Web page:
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Compressor (as the name states), compresses or increases the pressure of a refrigerant and sends it down to the condenser coils. The condenser, in its turn, cools down a hot gas-like refrigerant and condenses it (as the name states again) back into a liquid state.
The AC Condenser
The condenser (also called “hot coils”), rejects the heat that is coming from the compressor and cools down the gas-like refrigerant. In the central (or split) AC setup, both the condenser and compressor are located outside the house.
Here is a good explanation of how the home AC system works:
The condenser is basically a heat exchanger in which the state of refrigerant changes from vapor into a liquid form. Along with the compressor and another important component of the AC system called: “evaporator coil”, hot air from our room is being transformed into a cool breeze that we all enjoy.
Here is a schematic that easily shows the difference between condenser and compressor:
This may be a little confusing, but the word “condenser” is sometimes used to describe the whole outside AC unit (in a split air conditioning system). The actual box, inside of which you will find a condenser, compressor, and other important components, could be easily called a “condenser” or even a “compressor” by some people.
When we are cooling down our room, the air conditioner is NOT creating cold air (like many people think), but moving heat from one place to another. Here is a good explanation of the whole refrigeration cycle:
The air conditioning cycle goes as follows:
- Discharge line
- Condensing coil
- Liquid Line
- Metering Device
- Expansion Line (or Distributor)
- Evaporating Coil
- Suction line
- Back to the Compressor
Here is the same thing in the schematic version:
This basic refrigeration circuit along with compressor and condenser also includes an evaporator coil and a metering device (also called expansion valve). After still pressurized liquid exits a condenser coil, as soon as it hits a metering device, the pressure drops.
There are several types of metering devices and the most common of them are:
- Thermostatic Expansion Valve
- Fixed Orifice (or a piston)
- Electronic Expansion Valve
Refrigerant (still in the liquid state), after leaving the metering device, goes through the expansion line and gets distributed to the different sections of the evaporator coil. This is where the boiling process begins and it will continue to heat up until it turns into vapor.
When the hot air from your room gets absorbed by the evaporator coils, you get nice cool airflow. The hotter the air in your room is, the hotter these coils are going to get.
If you decide that your AC compressor is out of shape and you need a new unit, feel free to check this super quiet Air Conditioner from Goodman (paid link), which is sold on Amazon.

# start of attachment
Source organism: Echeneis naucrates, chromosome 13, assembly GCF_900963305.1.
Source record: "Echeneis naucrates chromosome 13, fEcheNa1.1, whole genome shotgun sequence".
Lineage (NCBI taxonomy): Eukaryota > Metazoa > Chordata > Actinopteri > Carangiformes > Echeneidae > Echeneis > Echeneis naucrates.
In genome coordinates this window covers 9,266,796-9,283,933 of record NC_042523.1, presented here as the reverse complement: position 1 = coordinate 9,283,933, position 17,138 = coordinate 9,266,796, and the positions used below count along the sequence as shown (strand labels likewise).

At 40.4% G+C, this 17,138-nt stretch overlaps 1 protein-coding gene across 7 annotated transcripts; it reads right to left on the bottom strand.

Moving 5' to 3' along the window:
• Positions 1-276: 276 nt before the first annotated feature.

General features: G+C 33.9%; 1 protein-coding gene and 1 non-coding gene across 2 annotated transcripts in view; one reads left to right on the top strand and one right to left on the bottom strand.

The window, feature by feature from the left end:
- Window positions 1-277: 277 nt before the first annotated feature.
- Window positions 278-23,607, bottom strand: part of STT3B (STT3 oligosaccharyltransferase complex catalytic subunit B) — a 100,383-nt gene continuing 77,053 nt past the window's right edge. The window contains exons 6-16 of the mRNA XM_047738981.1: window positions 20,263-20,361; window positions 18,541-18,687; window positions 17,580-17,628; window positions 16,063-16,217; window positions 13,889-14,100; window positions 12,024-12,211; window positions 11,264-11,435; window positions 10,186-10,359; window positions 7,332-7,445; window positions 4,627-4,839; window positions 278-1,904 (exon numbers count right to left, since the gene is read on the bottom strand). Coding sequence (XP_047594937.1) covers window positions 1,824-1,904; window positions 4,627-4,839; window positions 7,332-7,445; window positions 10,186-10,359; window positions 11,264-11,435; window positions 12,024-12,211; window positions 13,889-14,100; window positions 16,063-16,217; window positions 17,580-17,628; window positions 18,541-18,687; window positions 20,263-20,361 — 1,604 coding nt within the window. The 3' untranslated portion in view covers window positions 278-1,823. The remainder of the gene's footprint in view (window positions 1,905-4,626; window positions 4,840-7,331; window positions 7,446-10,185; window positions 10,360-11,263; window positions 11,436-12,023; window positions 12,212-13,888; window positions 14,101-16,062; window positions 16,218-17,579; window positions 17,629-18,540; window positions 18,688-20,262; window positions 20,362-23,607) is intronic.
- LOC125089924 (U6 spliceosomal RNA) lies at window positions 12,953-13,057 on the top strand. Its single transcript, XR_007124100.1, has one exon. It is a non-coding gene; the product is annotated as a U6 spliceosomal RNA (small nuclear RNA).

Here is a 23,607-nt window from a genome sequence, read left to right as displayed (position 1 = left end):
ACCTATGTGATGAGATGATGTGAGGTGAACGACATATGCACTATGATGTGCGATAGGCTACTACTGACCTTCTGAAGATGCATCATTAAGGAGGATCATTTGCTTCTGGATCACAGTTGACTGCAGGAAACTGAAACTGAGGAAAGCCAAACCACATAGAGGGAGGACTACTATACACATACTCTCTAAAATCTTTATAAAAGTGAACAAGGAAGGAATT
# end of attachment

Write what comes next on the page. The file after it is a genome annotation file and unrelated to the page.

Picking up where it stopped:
Compressor vs Condenser
Like I mentioned above, these devices serve different purposes. The evaporator coil (or the cooling coil) absorbs high heat coming from your room and the boiling refrigerant inside of it starts turning into steam before it hits the suction line and a compressor.
Hot gas that is coming from the compressor starts to condense and turns into a liquid in a condenser (or the condensing coil). Then, the cycle repeats itself.
The whole refrigeration cycle is based on natural principles like sending the compressed air outside because of the temperature difference. As the fan blows across the condenser coils, the heat dissipates and the refrigerant starts to condensate.
The direction in which refrigerant flows is also guided by a natural difference in pressure:
A compressor and a condenser are completely different devices that serve different purposes. The only common thing they share is that they are a part of an air conditioning or refrigeration system.
The AC Compressor
The AC compressor is a pump that spreads refrigerant throughout the air conditioning system. Its job is to compress a very hot gas-like refrigerant (that leaves the evaporator coil) and raise its temperature even more.
Here is a good video on compressor basics:
It does so by increasing its pressure (and anything under pressure has a tendency to get really hot). Because of the temperature difference, the gas-like (or vapor) refrigerant will move to its designated destination (or the condenser coil).
As the heat releases into the outside air, refrigerant (as it goes down the condenser coil) starts slowly turning into its original liquid state. Condenser basics explained very well here:
Compressor (along with condenser) is located inside your outdoor AC unit:
And generally looks like this:
Here is a high-rated compressor Protech ZR42K5E-PFV-800 found on Amazon (paid link).